The Chinese company recently unveiled its own operating system, called Harmony. The software can in theory be used to replace Google's Android in Huawei's smartphones and other devices should the United States continue to prevent the two companies from working together.
Rolling out a new operating system is pretty easy, especially for a big tech firm like Huawei. The tech giant employs more than 180,000 people and has the resources and the infrastructure to build software. But the big challenge is getting developers to build apps for a new system.
App designers want their products on platforms that have a lot users. And for years, the market has been dominated by two systems: Google's ( Android and )Apple's ( iOS. )
If Huawei fails to win over developers of apps like Uber ( or Instagram — or even regular banking and airline services — it will be a lot harder to persuade people to buy phones powered by Harmony. )
"Huawei understands this point," said Kiranjeet Kaur, an analyst with research firm IDC. "Without apps, no one is going to buy [their phones]."
The company acknowledged that the success of Harmony "will depend on a dynamic ecosystem of apps and developers."
"To encourage broader adoption, Huawei will release HarmonyOS as an open-source platform, worldwide," Huawei said in a statement. "Huawei will also establish an open-source foundation and an open-source community to support more in-depth collaboration with developers."
The omens aren't great. Other major tech companies that have released open-source operating systems to compete with Android and iOS and have failed to attract enough people and developers.
Microsoft ( )famously had too few apps when it launched its Windows mobile operating system several years ago — and the ones that it had were often not as good as rival apps . The company eventually killed the platform. Blackberry ( also tried and failed to launch its own system. )
A system with fewer users is less appealing, since there are fewer opportunities to make money.
"From the developers' point of view, the ease of bringing their apps and services to the end users, and how quickly they can monetize their work, is very important," said Jason Low, an analyst with research firm Canalys.
Even Samsung, which makes more smartphones than anyone else, has struggled to gain traction with its own operating system — Tizen.
The first Tizen phone launched in India in 2015 for less than $100, and Samsung managed to sell about a million of them. But the phone received poor reviews and was criticized for being a bad Android clone and having too few apps. Samsung hasn't released a new Tizen smartphone for more than two years, and the operating system is now mostly used on the company's smart watches and TVs.
Huawei has a pretty obvious reason for wanting to create its own operating system. The world's No. 2 smartphone maker is at the mercy of the United States when it comes to which operating system it can offer to its millions of smartphone users.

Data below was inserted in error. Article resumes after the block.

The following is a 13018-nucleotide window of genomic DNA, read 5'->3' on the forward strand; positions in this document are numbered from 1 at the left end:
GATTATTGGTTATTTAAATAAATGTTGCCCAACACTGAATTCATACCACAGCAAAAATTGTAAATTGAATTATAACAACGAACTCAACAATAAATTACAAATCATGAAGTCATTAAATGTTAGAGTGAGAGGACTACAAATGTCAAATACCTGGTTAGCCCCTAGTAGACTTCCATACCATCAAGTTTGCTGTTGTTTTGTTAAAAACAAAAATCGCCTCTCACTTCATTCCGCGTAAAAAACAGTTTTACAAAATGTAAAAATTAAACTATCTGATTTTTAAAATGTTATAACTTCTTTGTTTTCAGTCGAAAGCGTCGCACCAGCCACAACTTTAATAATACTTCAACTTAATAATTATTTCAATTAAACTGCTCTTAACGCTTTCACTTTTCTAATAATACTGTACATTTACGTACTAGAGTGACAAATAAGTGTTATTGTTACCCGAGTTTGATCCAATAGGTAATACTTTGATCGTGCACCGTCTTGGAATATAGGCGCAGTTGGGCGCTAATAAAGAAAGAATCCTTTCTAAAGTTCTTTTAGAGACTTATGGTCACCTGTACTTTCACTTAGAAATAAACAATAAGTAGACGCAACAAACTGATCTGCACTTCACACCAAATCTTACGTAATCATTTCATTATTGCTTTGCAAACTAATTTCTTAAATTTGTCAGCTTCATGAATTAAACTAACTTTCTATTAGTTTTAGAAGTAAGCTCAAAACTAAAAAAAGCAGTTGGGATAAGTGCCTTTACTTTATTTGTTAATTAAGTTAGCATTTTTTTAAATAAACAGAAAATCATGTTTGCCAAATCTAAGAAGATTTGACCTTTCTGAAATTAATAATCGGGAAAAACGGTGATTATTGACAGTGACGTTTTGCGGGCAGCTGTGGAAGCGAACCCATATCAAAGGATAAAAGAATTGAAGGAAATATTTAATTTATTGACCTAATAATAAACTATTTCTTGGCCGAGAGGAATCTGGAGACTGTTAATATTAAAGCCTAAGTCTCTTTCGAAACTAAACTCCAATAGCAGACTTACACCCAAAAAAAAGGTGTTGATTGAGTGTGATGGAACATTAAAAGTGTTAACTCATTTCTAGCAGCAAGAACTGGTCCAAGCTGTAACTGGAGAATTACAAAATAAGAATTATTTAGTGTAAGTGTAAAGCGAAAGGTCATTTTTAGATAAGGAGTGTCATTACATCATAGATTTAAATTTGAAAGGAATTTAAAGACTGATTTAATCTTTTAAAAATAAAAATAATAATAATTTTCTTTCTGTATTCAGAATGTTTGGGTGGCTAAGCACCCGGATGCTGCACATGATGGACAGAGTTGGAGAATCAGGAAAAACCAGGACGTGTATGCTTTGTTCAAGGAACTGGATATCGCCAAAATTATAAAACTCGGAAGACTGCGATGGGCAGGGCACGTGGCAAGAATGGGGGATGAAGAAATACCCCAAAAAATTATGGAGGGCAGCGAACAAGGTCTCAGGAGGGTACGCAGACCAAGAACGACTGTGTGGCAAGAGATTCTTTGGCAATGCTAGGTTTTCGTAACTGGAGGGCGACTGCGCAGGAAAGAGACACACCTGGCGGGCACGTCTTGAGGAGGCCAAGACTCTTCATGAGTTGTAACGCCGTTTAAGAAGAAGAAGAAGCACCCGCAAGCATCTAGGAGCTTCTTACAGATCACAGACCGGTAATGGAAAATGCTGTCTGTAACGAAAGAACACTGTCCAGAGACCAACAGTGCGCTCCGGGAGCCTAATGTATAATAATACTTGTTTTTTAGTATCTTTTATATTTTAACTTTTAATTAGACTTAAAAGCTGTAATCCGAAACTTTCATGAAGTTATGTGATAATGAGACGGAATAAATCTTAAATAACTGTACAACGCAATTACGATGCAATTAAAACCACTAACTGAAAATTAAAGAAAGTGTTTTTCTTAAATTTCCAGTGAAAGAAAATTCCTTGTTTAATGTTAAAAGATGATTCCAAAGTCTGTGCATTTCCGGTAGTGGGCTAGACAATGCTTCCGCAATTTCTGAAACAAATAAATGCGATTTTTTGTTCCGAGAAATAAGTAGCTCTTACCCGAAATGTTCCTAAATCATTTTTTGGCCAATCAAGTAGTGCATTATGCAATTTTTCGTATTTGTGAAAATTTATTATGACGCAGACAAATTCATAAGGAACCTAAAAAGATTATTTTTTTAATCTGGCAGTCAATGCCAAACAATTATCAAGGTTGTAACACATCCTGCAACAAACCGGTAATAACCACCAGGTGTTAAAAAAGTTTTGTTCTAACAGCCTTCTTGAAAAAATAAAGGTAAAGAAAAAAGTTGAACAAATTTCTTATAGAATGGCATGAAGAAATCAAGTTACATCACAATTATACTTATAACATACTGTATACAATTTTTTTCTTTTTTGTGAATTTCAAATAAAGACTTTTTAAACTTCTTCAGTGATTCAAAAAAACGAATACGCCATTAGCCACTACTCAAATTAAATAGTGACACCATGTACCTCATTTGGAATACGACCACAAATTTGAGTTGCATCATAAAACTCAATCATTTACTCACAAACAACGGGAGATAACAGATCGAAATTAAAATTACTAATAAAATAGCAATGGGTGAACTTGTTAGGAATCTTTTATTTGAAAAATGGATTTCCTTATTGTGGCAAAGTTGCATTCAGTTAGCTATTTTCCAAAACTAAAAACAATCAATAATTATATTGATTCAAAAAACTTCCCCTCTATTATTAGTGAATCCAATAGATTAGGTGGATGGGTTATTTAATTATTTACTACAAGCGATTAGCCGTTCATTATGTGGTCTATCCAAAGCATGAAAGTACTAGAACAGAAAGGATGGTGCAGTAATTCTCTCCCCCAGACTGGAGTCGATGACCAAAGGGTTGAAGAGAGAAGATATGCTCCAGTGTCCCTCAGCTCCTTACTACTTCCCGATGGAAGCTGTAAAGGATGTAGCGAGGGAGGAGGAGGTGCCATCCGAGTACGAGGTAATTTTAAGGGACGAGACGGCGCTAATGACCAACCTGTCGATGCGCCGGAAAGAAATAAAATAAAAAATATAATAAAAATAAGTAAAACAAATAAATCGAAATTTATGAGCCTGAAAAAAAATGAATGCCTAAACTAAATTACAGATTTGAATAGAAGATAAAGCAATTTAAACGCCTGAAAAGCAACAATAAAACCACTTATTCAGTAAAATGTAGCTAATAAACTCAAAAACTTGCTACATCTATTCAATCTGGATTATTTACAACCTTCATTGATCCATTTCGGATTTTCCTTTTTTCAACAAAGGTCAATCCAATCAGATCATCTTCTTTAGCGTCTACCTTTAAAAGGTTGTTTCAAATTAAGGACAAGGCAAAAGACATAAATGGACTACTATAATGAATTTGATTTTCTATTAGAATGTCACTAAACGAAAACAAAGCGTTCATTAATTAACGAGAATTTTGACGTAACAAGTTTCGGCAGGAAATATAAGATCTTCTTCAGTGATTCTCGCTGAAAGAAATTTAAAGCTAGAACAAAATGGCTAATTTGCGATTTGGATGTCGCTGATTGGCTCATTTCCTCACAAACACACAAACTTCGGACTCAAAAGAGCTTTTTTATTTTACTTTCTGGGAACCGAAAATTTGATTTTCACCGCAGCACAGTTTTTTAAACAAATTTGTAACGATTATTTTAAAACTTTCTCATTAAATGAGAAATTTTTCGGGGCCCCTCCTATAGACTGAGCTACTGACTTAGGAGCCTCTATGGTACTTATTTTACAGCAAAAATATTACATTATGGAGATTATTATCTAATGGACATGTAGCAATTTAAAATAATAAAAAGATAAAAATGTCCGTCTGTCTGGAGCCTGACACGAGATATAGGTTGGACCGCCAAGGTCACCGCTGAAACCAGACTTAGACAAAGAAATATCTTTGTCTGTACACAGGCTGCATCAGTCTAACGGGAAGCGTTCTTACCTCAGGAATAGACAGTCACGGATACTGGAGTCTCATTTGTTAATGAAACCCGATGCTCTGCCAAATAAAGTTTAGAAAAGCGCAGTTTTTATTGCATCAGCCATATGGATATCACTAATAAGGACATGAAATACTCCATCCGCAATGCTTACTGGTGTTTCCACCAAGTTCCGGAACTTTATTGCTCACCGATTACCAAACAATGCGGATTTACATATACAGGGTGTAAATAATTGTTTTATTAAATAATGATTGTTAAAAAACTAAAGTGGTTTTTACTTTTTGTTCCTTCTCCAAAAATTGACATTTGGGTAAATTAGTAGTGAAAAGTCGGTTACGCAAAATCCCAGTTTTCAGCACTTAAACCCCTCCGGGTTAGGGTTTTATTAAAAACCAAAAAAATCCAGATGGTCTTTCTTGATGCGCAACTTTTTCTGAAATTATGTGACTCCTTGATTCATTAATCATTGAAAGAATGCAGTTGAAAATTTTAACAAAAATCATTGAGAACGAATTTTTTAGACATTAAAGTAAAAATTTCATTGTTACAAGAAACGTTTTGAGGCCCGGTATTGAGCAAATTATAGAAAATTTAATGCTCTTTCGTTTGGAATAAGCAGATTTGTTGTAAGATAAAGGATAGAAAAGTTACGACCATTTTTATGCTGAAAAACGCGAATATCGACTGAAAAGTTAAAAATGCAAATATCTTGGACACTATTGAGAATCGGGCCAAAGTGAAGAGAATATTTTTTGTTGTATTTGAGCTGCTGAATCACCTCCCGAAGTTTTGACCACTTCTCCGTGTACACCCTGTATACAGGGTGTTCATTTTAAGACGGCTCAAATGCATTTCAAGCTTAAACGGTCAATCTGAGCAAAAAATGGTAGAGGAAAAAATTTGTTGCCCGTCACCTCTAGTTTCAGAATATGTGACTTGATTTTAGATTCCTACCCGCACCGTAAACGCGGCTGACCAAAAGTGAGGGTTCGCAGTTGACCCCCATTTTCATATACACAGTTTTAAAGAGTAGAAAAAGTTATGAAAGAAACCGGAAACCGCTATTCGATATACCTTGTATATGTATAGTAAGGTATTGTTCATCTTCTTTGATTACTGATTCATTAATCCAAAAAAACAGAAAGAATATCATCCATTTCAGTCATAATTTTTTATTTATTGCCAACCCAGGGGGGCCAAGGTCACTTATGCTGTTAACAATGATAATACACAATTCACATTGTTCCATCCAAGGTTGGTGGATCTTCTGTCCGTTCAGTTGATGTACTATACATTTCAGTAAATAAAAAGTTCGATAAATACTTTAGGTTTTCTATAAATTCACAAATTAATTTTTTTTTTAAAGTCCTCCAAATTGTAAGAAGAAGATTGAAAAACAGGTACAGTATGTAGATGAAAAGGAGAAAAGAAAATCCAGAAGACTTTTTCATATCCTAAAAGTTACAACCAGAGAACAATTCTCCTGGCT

Washington banned US companies from selling tech and software to Huawei back in May, throwing a wrench into the company's partnership with Google.
Consumers who already owned Huawei smartphones were largely unaffected, Google said in May. But the blacklist limited Huawei to the public version of Android for new devices — thus cutting it off from Google apps and services, including Gmail and Google maps.
Huawei could do what Blackberry did and try to woo developers to make apps for Harmony by giving them a tool set. That means they'd only have to take a few more steps to make new apps or modify existing ones so that they work on Huawei's platform, according to Kaur, the IDC analyst. But that's also extra work for developers, and the experience of the app is not as smooth for the end user, she said.
Huawei had seen double digit growth in global markets recently, but without access to Google's suite of services, its phones become a lot less attractive to international users.
Last quarter, global sales accounted for about one third of Huawei's smartphone shipments, according to IDC. In 2018, before the ban, Huawei sold nearly half of its smartphones outside of China. The company also faces fierce competition from Samsung and rival Chinese companies.
"For consumers who have a choice between a phone that will work fine with Android, and something that may not work as smoothly, they'll go with something that's tried and tested," said Kaur.
This is especially true for the pricy, high end smartphones, such as the Mate X, Huawei's foldable device, which is set to launch next month.
"You're spending $2,000 and if you can't run YouTube ... it's quite a waste of money," Kaur said.
No wonder Richard Yu, CEO of Huawei's consumer business group, said last week that even though the company can sell Harmony smartphones "at any time," it is still giving "priority" to Android.
For now, the new operating system will be deployed in Huawei's smart watches, smart screens, smart speakers and other connected devices.